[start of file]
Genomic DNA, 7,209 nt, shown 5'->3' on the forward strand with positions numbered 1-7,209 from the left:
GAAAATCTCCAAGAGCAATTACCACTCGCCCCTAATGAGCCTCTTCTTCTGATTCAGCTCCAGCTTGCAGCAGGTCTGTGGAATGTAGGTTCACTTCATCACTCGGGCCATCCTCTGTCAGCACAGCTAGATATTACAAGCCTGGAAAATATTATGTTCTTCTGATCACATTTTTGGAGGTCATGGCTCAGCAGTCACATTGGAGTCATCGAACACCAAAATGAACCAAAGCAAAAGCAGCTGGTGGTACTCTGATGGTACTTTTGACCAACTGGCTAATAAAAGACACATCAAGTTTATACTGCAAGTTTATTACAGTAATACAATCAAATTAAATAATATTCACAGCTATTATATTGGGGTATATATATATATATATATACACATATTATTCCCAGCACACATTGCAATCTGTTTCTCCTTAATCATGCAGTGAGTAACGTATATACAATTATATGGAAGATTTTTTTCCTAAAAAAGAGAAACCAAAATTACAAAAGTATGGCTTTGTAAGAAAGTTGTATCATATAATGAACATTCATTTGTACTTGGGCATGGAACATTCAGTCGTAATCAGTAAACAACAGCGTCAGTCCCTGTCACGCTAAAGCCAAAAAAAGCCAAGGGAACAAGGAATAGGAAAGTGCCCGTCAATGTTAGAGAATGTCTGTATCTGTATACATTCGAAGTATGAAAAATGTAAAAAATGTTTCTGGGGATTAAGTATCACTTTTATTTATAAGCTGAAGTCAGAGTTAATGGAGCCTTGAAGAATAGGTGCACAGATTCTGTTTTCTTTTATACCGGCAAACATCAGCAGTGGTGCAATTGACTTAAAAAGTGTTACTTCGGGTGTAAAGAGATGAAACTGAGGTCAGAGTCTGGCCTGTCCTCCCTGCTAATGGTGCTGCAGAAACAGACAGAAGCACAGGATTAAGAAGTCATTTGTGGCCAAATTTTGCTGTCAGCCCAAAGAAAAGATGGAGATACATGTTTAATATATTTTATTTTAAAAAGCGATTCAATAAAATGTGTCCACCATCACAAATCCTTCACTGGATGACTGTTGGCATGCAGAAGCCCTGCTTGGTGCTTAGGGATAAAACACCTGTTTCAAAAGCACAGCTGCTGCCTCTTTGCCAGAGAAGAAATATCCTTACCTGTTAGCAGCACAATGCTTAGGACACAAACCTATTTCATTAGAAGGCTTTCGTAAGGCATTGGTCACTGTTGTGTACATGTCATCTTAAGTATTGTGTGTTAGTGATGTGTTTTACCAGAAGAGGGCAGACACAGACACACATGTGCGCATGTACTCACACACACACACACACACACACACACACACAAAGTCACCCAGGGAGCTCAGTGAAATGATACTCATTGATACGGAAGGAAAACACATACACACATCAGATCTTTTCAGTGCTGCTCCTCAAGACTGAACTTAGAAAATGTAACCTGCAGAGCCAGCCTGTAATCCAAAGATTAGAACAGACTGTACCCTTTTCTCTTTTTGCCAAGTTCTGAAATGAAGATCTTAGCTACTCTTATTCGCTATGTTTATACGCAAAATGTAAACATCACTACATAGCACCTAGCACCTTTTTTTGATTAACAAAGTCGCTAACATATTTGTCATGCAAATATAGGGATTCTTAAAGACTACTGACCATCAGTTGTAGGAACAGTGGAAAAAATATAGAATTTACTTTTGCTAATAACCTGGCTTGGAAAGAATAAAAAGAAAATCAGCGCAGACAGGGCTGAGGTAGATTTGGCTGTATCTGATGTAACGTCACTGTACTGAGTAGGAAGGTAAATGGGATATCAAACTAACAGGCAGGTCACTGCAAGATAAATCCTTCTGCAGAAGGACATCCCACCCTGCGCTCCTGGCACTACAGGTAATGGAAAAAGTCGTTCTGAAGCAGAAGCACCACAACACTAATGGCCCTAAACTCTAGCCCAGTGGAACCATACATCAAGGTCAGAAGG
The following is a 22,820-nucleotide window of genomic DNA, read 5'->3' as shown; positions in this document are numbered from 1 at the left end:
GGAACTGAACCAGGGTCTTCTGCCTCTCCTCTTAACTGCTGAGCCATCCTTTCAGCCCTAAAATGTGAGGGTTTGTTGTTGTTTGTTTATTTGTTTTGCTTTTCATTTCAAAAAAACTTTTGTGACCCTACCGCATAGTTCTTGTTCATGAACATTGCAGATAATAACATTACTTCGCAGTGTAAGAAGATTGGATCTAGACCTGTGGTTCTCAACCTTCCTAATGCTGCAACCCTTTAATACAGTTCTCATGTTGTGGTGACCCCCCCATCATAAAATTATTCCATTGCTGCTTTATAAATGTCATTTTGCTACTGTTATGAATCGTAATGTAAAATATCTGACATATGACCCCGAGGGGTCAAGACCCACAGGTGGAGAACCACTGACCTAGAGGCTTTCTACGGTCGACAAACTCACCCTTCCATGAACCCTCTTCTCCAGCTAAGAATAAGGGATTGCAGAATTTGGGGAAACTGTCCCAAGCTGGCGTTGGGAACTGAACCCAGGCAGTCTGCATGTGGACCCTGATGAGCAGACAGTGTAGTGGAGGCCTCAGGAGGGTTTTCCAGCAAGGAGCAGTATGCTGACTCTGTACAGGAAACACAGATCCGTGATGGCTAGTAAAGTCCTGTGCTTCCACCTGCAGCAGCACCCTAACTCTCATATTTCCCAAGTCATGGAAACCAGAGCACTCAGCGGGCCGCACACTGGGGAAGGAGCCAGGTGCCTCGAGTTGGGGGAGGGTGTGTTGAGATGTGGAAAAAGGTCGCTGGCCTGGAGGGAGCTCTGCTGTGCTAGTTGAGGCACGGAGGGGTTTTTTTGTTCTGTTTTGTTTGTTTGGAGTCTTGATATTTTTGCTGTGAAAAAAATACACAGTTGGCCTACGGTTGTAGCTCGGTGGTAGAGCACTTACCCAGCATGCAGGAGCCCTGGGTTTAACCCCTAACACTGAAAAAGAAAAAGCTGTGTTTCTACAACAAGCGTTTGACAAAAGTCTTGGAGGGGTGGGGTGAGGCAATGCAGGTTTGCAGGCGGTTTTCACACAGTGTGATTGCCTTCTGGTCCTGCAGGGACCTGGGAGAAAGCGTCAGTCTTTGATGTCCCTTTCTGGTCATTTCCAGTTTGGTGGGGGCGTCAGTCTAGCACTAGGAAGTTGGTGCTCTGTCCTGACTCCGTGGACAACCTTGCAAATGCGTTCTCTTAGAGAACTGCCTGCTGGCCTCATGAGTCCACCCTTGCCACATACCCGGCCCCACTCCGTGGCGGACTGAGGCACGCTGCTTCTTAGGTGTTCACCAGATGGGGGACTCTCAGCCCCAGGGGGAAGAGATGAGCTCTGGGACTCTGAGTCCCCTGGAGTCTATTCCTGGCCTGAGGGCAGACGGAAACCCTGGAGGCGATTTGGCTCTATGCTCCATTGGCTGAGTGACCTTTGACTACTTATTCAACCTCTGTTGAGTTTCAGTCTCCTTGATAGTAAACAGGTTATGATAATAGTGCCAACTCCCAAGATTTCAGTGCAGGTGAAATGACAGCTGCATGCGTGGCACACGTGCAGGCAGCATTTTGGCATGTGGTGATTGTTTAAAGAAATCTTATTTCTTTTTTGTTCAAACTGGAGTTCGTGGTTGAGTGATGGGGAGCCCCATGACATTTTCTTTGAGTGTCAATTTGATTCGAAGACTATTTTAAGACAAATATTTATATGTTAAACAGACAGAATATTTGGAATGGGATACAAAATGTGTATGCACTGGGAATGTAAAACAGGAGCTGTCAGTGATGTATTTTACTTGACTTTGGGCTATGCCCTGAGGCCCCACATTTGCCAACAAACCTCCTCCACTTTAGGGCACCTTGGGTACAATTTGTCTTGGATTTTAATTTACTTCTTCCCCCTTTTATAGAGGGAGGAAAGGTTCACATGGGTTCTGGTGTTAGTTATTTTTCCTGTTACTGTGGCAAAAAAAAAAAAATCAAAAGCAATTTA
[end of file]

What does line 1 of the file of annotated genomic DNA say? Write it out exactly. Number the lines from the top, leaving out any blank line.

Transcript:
Genomic DNA, 7,209 nt, shown 5'->3' on the forward strand with positions numbered 1-7,209 from the left: